The University of Texas at Austin
  • N.Y. Times focuses on McDonald Observatory

    By News Administrator
    Published: Nov. 29, 2007
    N.Y.

    The Greeks believed that the Helios, the sun god who drove a chariot across the sky, had two siblings: Eos, the goddess of the dawn, and Selene, the goddess of the moon. But now astronomers have expanded the family by identifying a “solar twin.” This would be good news except for the name of the twin: HIP 56948. Is this any way to welcome a long-lost sibling into the family? The Greeks would have come up with at least a decent-sounding name, and probably a tale to explain how this twin came to be lost and found. Surely the Lab readers can do at least as well. I hereby offer a copy of “Bullfinch’s Mythology” to the reader who comes up with the best name for the new twin, preferably accompanied by a suitable myth. I imagine this would have the traditional mythological soap-opera elements — godly power struggles, dysfunctional family, sexual jealousy, sibling rivalry, etc. — but I leave it to your imagination. For some background on this new family member, here’s how the McDonald Observatory at the University of Texas describes the discovery of the star with a chemical composition like that of good old Helios: Peruvian astronomers Jorge Melendez of the Australian National University and Ivan Ramirez of the University of Texas at Austin have discovered the best “solar twin” to date, using the 2.7-meter Harlan J. Smith Telescope at McDonald Observatory. Their findings suggest that the Sun’s chemical composition is not unique, as some previously thought. The star, HIP 56948, is more like the Sun than any yet seen, and is 200 light-years away in the constellation Draco, the dragon. The star may be a billion years older than the Sun.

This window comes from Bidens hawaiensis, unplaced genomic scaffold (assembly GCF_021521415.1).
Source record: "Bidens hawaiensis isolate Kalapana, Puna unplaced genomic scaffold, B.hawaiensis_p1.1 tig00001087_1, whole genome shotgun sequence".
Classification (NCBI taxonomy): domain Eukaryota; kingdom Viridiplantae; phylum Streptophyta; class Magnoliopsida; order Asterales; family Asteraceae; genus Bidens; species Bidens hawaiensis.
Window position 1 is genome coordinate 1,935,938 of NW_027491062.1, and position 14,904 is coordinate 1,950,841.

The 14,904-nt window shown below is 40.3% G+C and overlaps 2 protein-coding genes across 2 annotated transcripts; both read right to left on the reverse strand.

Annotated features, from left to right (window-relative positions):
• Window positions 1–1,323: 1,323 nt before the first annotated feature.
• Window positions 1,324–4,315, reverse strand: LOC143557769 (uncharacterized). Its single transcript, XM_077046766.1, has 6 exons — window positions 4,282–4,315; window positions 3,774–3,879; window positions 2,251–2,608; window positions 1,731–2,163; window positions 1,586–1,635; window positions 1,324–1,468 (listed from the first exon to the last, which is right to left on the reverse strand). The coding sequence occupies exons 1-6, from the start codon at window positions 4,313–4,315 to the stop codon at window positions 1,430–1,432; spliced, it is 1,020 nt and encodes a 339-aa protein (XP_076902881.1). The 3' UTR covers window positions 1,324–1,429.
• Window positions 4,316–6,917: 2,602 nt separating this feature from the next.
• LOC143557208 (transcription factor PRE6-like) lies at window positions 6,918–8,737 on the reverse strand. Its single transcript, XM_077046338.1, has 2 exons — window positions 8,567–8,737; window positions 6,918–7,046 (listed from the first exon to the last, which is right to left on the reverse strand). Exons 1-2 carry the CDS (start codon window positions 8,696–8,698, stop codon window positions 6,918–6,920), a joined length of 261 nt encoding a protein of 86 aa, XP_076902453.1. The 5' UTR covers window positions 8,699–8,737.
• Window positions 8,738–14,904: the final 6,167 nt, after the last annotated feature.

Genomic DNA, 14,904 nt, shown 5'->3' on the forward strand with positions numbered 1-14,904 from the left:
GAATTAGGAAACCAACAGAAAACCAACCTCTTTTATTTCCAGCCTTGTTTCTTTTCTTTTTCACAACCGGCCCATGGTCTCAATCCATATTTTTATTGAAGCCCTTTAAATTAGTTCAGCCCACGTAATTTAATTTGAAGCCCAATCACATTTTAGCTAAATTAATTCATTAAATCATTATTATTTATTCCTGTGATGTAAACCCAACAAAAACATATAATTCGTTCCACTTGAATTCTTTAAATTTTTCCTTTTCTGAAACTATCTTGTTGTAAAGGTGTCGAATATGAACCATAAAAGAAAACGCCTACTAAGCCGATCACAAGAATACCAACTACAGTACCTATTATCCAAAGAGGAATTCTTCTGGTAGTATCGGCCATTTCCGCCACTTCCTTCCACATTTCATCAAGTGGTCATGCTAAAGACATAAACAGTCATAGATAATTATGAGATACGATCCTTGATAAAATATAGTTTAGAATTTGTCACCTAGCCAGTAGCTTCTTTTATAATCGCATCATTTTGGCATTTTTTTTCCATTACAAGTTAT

The New York Times
    Name This Solar Twin and Win a Prize
    (Nov. 14)

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